Here's an interesting article from March 1999 from the Pacific Coast Federation of Fishermen's Associations on the management issues regarding sustainability, with a good bit of background on the present problems.


Milo Adkison said...

Interesting criticisms of the pollock fishery. Bycatch waste is a big issue in world fisheries, but the pollock fishery has one of the lowest bycatch rates of other species of any major fishery. Not only that, but they are one of the leaders in eliminating waste in processing the target species. Lumping this fishery in with the bad actors makes no sense. Their excellent record on bycatch and in other areas is why they have been certified as a sustainable fishery by the Marine Stewardship Council (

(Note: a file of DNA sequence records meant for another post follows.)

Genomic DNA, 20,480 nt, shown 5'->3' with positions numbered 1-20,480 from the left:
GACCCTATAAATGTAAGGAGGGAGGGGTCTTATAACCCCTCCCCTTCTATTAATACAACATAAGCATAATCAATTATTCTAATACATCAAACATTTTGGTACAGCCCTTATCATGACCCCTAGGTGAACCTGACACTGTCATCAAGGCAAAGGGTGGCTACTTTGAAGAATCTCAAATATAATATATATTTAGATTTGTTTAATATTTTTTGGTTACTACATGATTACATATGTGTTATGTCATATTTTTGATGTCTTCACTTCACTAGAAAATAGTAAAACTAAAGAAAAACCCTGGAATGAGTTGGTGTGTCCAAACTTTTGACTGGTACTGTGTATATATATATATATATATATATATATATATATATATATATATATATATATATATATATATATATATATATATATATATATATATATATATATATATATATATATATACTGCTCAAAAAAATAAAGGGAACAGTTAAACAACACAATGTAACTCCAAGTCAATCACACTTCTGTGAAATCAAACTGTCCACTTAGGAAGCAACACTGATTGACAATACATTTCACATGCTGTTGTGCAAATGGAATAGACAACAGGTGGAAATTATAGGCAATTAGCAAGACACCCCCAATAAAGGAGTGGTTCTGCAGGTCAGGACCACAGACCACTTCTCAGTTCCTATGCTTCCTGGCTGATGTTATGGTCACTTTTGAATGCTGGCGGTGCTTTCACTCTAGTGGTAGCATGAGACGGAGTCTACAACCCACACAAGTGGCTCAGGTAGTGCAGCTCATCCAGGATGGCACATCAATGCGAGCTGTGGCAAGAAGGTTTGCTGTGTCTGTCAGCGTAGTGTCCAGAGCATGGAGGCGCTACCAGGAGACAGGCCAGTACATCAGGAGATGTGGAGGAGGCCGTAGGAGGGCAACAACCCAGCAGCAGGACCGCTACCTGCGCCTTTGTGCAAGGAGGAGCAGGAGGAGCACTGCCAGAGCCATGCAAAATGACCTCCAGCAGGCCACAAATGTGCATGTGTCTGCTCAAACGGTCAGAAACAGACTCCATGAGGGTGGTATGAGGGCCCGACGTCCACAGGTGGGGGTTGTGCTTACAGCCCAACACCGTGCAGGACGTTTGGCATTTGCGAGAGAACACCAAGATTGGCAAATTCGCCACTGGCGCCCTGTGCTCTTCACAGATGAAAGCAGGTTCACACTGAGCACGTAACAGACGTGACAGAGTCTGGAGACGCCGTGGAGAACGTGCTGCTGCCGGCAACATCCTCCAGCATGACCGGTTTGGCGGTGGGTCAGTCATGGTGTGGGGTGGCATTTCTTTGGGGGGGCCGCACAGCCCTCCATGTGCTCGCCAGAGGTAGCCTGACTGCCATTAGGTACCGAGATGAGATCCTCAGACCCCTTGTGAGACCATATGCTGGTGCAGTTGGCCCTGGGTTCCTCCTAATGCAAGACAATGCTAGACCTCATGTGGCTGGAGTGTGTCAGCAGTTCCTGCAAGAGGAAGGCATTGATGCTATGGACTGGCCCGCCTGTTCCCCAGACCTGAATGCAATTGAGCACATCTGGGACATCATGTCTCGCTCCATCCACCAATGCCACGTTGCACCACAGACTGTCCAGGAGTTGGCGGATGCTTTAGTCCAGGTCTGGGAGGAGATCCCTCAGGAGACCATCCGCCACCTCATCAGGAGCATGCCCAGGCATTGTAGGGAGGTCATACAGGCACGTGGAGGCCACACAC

The high salmon bycatch is a recent phenomenon, and it needs to be solved. The North Pacific Fishery managemnt Council and the industry are putting a lot of effort into solving it. (see

Lastly, I was struck by the attitude towards "megacorps" and "cheap fish sticks". I think there's a lot of value in providing so much healthy and inexpensive protein to the public - my kids and my wallet both appreciate it. I also don't know how you could harvest and process a million tons from the middle of the Bering Sea without involving large companies.

Fifteen percent of the groundfish quota is allocated to Western Alaska communities, to their enormous benefit. They have been investing in the fisheries heavily, and now have a major ownership role in the pollock fishery; in fact, the Chair of the NPFMC works for one of these CDQ groups. They also use the revenues from these fisheries to invest in the salmon fisheries you're concerned about, greatly improving the economic viability of these vital sources of income for rural residents.